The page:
Opinion Letter

I am writing in response to your request for this Office's written opinion regarding the applicability of the Massachusetts Prevailing Wage Law, G.L. c. 149, §§26-27. Specifically, you have asked if the prevailing wage law applies to persons performing certain well cleaning, redevelopment, and testing work.

As I understand it, municipalities routinely contract for well cleaning and redevelopment (a process to remove encrustation and material build-up in the wells) in order to maintain well capacity. The type of equipment used will vary depending on the size of the well. Smaller diameter wells (2.5 inch) may be cleaned using hand-held scrapers and wash-rods to remove and flush out any deposits. Small pumps are then used to air shock the well to dislodge fine soils and debris in the well redevelopment phase. Larger diameter wells will require pump removal prior to repair or redevelopment work. A crane will remove the pump that will be disassembled, cleaned and inspected off-site. During the well redevelopment phase, a truck-mounted cable tool rig will raise and lower a redevelopment pump inside the well.

The Massachusetts prevailing wage law applies to the construction of public works by the commonwealth, or by a county, town, authority or district. G.L. c. 149, §§26, 27. The term "construction" is defined, in pertinent part, as "additions to and alterations of public works." G.L. c. 149, §27D. Given this definition, the on-site pump removal, reinstallation and redevelopment work performed on larger diameter wells would require the payment of prevailing wages. [1] The cleaning and redeveloping of smaller diameter wells as described above would not constitute construction and would not require the payment of prevailing wages.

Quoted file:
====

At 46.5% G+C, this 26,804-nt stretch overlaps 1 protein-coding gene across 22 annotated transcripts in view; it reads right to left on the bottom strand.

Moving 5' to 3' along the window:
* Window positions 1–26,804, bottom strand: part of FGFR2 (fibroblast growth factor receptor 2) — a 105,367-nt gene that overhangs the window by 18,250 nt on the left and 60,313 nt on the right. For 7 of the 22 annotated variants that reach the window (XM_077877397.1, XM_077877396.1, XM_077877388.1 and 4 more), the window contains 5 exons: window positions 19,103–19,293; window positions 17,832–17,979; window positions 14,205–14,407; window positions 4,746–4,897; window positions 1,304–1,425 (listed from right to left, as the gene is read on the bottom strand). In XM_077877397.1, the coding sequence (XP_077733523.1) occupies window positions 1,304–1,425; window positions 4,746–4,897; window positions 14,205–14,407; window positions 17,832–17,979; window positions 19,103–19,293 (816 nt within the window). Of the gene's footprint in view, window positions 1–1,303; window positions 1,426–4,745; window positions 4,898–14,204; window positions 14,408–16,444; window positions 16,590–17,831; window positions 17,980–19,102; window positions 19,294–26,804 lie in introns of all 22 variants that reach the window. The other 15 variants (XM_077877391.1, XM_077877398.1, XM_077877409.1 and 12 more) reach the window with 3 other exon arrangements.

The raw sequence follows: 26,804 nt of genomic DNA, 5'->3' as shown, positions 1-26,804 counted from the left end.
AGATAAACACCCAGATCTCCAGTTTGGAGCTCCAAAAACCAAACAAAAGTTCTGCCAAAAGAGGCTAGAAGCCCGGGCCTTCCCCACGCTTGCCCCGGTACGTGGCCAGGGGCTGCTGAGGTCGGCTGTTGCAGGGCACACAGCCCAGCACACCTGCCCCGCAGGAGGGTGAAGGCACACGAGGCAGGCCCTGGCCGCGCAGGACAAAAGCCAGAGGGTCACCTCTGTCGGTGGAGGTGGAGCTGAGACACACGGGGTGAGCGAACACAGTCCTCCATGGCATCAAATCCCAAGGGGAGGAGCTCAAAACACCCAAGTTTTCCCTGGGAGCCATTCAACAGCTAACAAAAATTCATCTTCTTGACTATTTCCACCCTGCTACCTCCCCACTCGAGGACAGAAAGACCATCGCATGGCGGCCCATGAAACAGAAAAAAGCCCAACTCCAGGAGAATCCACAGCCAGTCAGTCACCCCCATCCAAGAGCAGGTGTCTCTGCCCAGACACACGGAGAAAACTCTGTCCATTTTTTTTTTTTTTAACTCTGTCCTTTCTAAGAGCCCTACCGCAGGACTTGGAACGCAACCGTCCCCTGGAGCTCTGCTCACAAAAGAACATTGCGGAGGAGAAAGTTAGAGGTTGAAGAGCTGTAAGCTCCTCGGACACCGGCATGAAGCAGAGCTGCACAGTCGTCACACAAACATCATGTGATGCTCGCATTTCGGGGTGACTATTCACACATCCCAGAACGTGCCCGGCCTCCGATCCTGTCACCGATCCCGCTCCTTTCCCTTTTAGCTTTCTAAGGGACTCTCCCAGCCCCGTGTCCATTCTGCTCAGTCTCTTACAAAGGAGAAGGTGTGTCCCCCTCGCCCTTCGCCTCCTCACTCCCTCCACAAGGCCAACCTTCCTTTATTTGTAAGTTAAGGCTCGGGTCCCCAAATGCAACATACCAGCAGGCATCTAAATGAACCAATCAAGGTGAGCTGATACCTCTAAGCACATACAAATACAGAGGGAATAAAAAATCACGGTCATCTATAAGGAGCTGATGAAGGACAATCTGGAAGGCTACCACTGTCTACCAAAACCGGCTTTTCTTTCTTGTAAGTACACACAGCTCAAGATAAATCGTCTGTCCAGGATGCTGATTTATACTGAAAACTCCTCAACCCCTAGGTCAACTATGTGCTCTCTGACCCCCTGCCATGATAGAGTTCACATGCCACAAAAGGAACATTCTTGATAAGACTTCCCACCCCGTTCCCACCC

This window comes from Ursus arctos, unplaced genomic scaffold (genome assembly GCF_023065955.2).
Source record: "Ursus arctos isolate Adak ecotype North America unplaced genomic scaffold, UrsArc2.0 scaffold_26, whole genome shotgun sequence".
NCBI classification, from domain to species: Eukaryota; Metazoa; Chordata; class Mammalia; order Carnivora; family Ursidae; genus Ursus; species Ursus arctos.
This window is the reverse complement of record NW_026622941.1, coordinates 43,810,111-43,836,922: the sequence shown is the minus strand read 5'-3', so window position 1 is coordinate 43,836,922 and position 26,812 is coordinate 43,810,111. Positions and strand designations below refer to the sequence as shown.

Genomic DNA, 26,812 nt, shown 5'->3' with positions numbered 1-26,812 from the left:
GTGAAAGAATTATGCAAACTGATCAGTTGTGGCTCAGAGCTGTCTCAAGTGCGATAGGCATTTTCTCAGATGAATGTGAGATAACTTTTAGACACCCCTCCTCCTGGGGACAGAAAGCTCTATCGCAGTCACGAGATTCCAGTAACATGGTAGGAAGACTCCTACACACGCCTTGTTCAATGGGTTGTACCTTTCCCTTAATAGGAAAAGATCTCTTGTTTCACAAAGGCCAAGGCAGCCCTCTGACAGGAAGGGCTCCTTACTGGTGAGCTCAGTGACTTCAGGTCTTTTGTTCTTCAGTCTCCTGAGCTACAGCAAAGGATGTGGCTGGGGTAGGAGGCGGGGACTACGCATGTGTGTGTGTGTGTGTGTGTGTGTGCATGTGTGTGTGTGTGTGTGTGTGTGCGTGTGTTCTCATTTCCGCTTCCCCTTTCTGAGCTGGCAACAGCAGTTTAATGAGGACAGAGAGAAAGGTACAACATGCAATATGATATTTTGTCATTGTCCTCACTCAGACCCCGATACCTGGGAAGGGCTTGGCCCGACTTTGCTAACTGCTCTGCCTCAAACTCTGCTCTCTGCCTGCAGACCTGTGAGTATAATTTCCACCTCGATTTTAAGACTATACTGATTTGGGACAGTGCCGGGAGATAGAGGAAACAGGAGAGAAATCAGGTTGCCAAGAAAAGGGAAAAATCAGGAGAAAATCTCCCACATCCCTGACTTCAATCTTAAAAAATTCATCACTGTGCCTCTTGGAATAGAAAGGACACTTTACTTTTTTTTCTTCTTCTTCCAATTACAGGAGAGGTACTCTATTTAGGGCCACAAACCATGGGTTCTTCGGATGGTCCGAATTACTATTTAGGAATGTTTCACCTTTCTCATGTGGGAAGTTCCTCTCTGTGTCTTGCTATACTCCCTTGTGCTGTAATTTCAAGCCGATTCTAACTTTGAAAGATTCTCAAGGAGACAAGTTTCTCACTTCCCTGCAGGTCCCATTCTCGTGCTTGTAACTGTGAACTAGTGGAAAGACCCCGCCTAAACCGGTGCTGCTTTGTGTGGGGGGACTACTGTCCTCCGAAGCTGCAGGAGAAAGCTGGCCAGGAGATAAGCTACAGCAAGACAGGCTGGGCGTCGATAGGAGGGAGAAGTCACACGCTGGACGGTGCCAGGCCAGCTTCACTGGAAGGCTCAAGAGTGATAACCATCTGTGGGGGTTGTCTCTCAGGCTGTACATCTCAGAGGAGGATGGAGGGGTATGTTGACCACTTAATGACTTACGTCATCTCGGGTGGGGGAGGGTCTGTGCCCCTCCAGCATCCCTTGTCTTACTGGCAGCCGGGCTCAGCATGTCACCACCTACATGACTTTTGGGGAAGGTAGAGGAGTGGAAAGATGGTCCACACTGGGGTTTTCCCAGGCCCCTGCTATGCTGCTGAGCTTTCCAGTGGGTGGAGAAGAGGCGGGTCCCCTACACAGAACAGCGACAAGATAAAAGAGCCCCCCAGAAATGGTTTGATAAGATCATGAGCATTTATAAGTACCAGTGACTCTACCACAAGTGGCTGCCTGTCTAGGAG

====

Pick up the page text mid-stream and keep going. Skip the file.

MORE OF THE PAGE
Finally, please note that any testing performed in connection with an installation or repair project requires the payment of prevailing wage rates. However, prevailing wages are not required for routine testing not associated with installation, alteration, or repair work.

I hope this information has been helpful. If you have any further questions, please feel free to contact me.

Lisa C. Price
Deputy General Counsel

[1] Work done off-site, such as disassembly, cleaning and inspection done at the contractor's shop, would not require the payment of prevailing wages.